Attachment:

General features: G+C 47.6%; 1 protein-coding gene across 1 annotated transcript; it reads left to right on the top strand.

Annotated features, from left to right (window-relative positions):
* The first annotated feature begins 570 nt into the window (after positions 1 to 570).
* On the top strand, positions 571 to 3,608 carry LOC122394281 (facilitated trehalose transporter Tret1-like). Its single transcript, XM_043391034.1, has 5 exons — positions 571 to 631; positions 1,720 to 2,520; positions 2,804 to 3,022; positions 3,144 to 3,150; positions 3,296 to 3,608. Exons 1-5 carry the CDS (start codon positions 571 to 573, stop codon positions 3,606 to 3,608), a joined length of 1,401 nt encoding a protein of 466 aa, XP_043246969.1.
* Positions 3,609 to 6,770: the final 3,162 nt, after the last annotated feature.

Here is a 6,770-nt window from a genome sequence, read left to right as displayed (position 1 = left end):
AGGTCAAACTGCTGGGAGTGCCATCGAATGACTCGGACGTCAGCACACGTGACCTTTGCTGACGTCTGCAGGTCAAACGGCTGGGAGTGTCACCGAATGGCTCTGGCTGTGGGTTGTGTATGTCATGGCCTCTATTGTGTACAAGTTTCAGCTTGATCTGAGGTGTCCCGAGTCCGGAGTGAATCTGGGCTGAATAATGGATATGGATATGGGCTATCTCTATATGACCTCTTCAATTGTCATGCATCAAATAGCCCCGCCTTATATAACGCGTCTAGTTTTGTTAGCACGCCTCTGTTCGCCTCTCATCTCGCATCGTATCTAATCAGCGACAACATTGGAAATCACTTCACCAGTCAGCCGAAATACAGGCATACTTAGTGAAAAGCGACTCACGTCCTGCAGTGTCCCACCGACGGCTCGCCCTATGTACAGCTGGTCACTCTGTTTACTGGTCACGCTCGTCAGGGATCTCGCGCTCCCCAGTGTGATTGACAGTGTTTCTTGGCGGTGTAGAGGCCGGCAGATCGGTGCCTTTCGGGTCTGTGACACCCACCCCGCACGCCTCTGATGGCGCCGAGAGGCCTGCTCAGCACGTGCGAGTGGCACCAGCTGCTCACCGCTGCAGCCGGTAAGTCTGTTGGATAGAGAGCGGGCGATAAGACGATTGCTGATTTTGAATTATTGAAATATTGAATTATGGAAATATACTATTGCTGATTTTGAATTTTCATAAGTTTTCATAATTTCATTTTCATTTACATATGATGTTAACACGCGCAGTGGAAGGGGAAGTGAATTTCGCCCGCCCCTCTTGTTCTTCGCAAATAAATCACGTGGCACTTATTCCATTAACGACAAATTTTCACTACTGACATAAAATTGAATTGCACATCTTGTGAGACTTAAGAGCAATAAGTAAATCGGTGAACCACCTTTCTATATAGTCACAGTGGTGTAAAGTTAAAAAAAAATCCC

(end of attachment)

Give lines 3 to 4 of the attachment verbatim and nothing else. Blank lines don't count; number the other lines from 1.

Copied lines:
* The first annotated feature begins 570 nt into the window (after positions 1 to 570).
* On the top strand, positions 571 to 3,608 carry LOC122394281 (facilitated trehalose transporter Tret1-like). Its single transcript, XM_043391034.1, has 5 exons — positions 571 to 631; positions 1,720 to 2,520; positions 2,804 to 3,022; positions 3,144 to 3,150; positions 3,296 to 3,608. Exons 1-5 carry the CDS (start codon positions 571 to 573, stop codon positions 3,606 to 3,608), a joined length of 1,401 nt encoding a protein of 466 aa, XP_043246969.1.